A few weeks ago, we threw out a ton of stuff. I don’t mean we threw out a lot of stuff. I mean we threw out 1 Ton of stuff. The Big Guy and I filled a one ton container with odds and ends we’d collected over our seventeen years together, and, I’m ashamed to say, we’ll probably be able to do it again in another month. I don’t mean to imply that our house is filled with trash, but the purge was a stark reminder that I need to look before I leap more often.
A week earlier, I had queried my writing group as to whether or not I should put some of my doodles on T-Shirts. I had an idea, not just to make money off my work, but for a line of fitness wear and T’s for plus-size women (google “plus size fitnesswear” and you’ll see there’s a market there for someone). This particular leap was inspired a sour grapes moment that resulted in my own fruitless search for running wear, and the first few responses were encouraging.
The Big Guy is always encouraging, and I began researching ‘how to print your own T-shirts’. When I the writing group page later in the day, however, a-look-before-the-leap had appeared. It was from our group’s fearless leader:
“I would finish your stories,” it said. “Then move on to other projects”
I was still determined to have something fun and different for my first race in 3 years, and I had a few pieces of T-shirt iron-on paper, but the words “Finish your stories” stayed in my head the rest of the day and the rest of the weekend.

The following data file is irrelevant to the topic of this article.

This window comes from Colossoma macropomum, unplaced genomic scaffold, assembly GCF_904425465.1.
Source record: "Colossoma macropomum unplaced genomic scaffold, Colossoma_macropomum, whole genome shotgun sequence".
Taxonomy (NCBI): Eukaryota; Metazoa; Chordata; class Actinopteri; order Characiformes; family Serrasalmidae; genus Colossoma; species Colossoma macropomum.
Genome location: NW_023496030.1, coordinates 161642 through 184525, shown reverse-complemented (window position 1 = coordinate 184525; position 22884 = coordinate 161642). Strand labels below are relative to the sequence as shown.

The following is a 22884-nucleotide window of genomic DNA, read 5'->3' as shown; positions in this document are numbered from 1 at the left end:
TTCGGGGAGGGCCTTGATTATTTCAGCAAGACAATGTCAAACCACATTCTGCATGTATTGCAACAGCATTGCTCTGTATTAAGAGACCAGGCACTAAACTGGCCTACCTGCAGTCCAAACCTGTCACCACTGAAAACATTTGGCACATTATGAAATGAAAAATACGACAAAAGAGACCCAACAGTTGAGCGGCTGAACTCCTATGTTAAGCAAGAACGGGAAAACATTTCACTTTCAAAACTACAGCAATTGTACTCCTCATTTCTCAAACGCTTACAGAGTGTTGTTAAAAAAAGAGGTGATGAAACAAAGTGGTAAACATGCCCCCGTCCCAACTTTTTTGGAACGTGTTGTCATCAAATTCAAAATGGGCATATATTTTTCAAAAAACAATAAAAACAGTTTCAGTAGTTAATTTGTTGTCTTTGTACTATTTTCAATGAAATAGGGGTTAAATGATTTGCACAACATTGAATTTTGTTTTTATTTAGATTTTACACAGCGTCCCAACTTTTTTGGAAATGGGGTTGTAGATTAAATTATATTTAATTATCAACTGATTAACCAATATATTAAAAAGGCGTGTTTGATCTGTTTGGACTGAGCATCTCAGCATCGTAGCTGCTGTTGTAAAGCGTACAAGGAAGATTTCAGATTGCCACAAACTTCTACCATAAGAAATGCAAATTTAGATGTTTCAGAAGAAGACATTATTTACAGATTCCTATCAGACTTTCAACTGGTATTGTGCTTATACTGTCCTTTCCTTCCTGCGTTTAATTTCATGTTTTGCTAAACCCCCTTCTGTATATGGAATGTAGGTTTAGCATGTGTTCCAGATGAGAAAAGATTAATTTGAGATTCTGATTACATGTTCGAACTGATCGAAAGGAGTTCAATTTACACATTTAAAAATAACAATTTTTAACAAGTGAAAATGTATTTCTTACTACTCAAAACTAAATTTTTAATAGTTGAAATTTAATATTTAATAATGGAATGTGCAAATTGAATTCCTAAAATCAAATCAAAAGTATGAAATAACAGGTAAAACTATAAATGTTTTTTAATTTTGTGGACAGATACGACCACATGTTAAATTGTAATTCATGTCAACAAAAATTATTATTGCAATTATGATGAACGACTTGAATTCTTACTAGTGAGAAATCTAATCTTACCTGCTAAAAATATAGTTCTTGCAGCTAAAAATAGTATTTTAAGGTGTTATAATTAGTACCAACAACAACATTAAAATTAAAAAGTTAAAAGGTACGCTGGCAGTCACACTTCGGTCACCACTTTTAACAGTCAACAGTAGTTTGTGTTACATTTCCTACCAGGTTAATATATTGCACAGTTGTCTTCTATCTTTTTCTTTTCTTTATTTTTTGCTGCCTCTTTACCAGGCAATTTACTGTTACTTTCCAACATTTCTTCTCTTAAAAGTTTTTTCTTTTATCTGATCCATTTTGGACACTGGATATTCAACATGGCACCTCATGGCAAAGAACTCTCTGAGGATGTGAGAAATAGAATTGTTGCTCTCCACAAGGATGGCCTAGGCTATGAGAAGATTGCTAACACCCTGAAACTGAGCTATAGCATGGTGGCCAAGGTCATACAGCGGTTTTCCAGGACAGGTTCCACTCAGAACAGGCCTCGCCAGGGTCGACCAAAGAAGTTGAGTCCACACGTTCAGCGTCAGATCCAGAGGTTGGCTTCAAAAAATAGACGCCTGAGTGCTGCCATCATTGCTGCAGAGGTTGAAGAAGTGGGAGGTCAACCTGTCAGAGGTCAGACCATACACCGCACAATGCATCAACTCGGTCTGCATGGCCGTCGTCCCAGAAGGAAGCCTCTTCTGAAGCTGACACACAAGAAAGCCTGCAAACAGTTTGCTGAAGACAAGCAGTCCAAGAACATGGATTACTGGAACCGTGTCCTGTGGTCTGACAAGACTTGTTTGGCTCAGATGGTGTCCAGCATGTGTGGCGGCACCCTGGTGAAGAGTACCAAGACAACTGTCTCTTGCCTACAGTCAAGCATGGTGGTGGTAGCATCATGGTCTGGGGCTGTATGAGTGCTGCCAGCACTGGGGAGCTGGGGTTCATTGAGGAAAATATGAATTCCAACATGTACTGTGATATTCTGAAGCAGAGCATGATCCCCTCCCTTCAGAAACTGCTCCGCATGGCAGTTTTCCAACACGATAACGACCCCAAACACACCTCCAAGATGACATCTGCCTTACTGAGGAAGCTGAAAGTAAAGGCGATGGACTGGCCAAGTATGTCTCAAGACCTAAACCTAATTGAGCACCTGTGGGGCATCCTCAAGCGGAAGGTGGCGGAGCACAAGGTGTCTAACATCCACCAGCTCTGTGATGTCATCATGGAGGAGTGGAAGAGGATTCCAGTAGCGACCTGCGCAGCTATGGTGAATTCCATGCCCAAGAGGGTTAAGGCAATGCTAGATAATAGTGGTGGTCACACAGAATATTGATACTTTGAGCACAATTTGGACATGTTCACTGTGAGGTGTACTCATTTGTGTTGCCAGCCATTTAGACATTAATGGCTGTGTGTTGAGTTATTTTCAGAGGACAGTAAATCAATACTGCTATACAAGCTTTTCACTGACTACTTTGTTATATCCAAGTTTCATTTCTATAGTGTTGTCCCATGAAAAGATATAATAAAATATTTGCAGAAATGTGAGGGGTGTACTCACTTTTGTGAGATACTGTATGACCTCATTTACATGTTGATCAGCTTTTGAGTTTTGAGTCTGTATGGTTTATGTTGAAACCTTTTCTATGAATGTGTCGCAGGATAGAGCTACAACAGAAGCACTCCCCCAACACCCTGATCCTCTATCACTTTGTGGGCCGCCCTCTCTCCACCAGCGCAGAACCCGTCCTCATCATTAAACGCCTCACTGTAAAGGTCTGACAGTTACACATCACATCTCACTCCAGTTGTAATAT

I made my T-shirt and put a few up on CafePress (just for fun), but with the race behind me, and pre-holiday fall cleaning in front of us, I knew the last thing I needed was one more project or hobby – however good an idea it might seem. Filling that one ton container was suddenly more than a way to de-clutter our house. It was a reminder that to win the important battles, I needed to stop collecting projects and just finish the ones that matter.
“Watch this one, Mom!” Six-year-old Thing2 leapt from one end of the kitchen, contorting his body in ways that could land him a wildcard spot on ‘So You Think You Can Dance’.
I had only intended to watch for a few seconds, but his spinning leaps kept my attention through the rest of the song as I ignored the growing collection of unanswered emails in my inbox. When the song ended, I did not return to my email but opened a new tab in my browser and navigated to the Hubbard Hall website in search of autumn dance classes for younger artists. A weekend class would be ideal, I thought, and found an offering that started late enough in the day to let us get from soccer practice to the restored opera house with 2 minutes to spare.
“Would you like to take a dance class at Hubbard Hall?” I asked, knowing that Thing2 would say yes to any workshop sponsored by the community theatre and art center in the one-traffic light town of Cambridge, NY.
He grinned and shouted an barely intelligible “YES!” as he launched into the next song.
“It looks like a great class,” I said. “It’s jazz and ballet.” As I uttered the last word, Thing2 returned to earth and, for the first time all morning, stood completely still.